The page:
Decadent Dairy-Free Eggnog

There's nothing more comforting during the holidays than a glass of eggnog. Rich and sweet, this festive drink has been beloved by Americans since our nation's inception (George Washington was particularly fond of his famous boozy recipe, which he cured for several days). Eggnog originated nearly a thousand years ago in medieval Britain, and is enjoyed by many cultures around the world today.

With a flavor that's similar to custard or melted ice cream, it's not hard to understand why eggnog has become so popular. But most recipes call for milk and cream, making this a treat that's out of reach for those who don't eat dairy. Commercially available nondairy eggnogs can be disappointing, too. The answer? Make your own at home!

As die-hard eggnog fans, we're really picky about this booze-optional beverage. We've found that our Barista almond milk makes the most delightful eggnog we've ever tried. If sugar isn't your thing, you can also make this recipe with our Unsweetened Vanilla almond milk and add the sweetener of your choice. Either way, you're in for a delicious treat.

We always use organic pasture-raised eggs in our eggnog, for several reasons. Pasture raised eggs come from hens that enjoy 108 square feet of space per hen, which is in stark contrast to the caged hens in warehouses that produce the vast majority of the eggs consumed in America. Pasture raised hens also have continuous access to the outdoors, so the hens can graze on pasture from sunrise to sunset. This is much more humane for the animals, since they're free to express their natural behaviors like dust bathing. They can also forage for goodies like grasses, insects, and grubs, which improves egg nutrition. A 2010 study from Cambridge University showed that pasture raised eggs are richer in Vitamin A, Vitamin E, and Omega-3 fatty acids, and a German study from 2014 showed that hens exposed to sunlight lay eggs that contain higher levels of Vitamin D than hens raised indoors. Pasture raised eggs are better for you and the animals.

If you'd like to add alcohol to your eggnog, you can choose any bourbon, whiskey, or brandy of your choice. We recommend using something with a deep, mellow flavor that will balance the sweetness of the eggnog without overpowering it. Our very favorite is this single barrel bourbon from Lost Republic, a small craft distillery local to Sonoma County, California. This bourbon is aged for 36 months and has a rich caramel flavor with a smooth, warming finish. Perfect for eggnog!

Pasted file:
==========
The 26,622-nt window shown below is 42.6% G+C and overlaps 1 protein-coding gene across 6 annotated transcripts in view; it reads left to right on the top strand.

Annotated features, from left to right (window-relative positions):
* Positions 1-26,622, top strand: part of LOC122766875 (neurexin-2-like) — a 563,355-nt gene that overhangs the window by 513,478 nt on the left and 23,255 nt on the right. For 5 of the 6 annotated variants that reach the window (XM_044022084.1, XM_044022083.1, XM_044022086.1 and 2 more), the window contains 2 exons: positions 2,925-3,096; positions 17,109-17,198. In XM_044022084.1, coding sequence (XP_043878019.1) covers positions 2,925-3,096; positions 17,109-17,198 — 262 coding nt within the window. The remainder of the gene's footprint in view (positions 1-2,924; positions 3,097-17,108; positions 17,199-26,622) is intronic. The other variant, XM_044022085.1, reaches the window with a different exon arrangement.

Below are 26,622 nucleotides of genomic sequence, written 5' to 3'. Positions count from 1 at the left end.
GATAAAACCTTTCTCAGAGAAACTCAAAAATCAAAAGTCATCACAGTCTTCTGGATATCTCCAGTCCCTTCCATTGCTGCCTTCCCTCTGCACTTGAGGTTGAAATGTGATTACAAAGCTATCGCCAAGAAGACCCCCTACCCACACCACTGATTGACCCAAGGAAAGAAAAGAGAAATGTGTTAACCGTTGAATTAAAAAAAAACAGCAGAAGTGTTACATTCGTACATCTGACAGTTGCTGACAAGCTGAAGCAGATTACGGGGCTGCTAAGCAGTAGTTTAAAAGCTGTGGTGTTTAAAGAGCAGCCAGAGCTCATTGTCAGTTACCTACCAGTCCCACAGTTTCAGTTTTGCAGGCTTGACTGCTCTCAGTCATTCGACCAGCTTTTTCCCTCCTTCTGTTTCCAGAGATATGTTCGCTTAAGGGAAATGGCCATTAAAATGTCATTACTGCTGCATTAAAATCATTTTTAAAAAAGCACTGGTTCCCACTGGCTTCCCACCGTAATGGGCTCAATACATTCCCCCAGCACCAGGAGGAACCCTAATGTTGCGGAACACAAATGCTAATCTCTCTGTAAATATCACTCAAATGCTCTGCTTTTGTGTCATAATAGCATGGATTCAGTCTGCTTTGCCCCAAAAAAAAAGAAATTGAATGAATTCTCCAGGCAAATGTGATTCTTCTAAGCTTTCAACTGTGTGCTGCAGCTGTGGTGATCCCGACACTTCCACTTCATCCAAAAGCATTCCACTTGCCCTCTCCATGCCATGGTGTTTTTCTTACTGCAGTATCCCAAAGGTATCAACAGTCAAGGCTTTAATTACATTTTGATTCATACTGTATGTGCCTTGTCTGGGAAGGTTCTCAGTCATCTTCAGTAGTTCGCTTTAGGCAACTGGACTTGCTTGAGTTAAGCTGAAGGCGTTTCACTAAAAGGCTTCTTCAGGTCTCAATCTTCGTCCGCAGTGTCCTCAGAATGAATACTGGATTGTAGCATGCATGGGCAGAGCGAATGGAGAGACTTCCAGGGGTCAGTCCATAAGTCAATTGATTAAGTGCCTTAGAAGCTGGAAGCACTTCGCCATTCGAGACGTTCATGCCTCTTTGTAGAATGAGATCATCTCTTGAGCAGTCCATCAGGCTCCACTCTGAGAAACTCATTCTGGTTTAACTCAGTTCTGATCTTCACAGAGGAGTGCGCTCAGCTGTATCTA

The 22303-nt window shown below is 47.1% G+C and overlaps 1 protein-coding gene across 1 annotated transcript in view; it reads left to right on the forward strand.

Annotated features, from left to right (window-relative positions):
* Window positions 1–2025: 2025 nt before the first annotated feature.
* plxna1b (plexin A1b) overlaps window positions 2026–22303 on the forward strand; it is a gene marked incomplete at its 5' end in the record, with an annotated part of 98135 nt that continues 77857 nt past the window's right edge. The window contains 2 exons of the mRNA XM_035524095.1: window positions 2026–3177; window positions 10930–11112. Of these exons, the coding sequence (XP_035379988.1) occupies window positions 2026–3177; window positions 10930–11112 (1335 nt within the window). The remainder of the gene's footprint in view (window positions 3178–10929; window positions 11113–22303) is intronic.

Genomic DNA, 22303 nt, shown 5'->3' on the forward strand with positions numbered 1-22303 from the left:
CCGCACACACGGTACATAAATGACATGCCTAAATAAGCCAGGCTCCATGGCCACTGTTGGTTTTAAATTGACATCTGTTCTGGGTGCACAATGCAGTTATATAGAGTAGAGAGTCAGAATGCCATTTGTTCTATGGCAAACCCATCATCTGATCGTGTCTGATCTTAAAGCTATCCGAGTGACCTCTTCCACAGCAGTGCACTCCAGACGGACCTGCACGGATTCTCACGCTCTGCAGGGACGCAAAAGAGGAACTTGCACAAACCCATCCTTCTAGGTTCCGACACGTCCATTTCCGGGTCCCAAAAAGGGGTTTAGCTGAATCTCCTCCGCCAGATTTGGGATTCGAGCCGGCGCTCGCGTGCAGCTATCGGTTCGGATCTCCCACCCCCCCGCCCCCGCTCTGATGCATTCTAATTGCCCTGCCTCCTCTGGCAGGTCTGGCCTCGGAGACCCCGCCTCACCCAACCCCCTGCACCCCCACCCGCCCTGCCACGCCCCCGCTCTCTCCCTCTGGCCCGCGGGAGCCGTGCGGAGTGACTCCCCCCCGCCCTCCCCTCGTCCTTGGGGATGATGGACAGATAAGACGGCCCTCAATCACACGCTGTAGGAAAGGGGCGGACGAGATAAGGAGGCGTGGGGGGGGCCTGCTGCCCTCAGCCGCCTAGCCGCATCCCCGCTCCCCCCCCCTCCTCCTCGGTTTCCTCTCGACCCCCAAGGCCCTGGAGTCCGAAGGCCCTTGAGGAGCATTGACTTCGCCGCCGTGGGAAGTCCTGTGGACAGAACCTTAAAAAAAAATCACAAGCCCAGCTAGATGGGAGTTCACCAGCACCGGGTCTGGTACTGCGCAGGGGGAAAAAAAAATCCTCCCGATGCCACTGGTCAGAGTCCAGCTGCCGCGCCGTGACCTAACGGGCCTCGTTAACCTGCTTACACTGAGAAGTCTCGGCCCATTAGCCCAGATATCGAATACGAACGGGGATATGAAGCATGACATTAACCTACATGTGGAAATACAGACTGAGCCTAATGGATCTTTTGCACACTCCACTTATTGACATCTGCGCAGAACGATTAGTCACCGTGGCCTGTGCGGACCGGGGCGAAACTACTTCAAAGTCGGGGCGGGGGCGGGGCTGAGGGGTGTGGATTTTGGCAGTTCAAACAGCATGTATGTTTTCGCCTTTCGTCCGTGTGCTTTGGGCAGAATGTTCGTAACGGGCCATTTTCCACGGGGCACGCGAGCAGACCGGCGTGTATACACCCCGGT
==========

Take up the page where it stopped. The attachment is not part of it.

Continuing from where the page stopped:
The recipe makes about four 8-ounce glasses' worth, so adjust proportionally as you'd like.


  • 6 egg yolks
  • 1/4 c. granulated sugar
  • 2 c. Barista almond milk (for cooking)
  • pinch of ground cinnamon or one cinnamon stick
  • 1 c. Barista almond milk (set aside to add after cooking)
  • 1 1/2 tsp. vanilla extract
  • 1 tsp. freshly grated nutmeg
  • 1/2–1 c. alcohol (optional)
  • 4 egg whites (optional)


  1. In a medium bowl, beat egg yolks on medium-high speed until lighter in color (about one minute). You can also beat by hand using a whisk.
  2. Lower mixer speed to medium-low and add sugar a little at a time. Once all sugar has been added, beat on high for 2-3 minutes or until fluffy.
  3. In a saucepan over medium heat, combine 2 c. Barista with cinnamon and heat slowly until mixture is hot but NOT boiling (mixture will be steamy but without bubbles).
  4. Temper eggs by slowly adding 2/3 of the milk mixture one spoonful at a time to the eggs, whisking vigorously to prevent curdling. Slowly pour this mixture back into the saucepan, whisking vigorously as well.
  5. Cook over medium heat until egg mixture thickens (about two minutes), stirring constantly with a wooden spoon. Don’t let it boil or it will curdle! Mixture is ready once it coats the back of the spoon. If you have a candy thermometer, remove from heat once it reaches 160ºF.
  6. Remove mixture from heat, and stir in remaining 1 c. of Barista almond milk.
  7. Using a mesh strainer placed over a clean bowl, strain mixture to remove whole spices and any small curdled bits that may have formed during cooking. Cover and set aside to cool at room temperature for one hour.
  8. Stir in vanilla extract, nutmeg, and alcohol (if using). Pour mixture into a pitcher or large bowl, cover, and chill in refrigerator for 1-2 hours or overnight.
  9. Optional egg whites: just before serving, beat egg whites using an electric mixer on high until they form soft peaks. Add to chilled eggnog and gently fold into the mixture.
  10. Serve in individual glasses and sprinkle the top of each with a light dusting of ground nutmeg.
  11. Enjoy!

Older Post Newer Post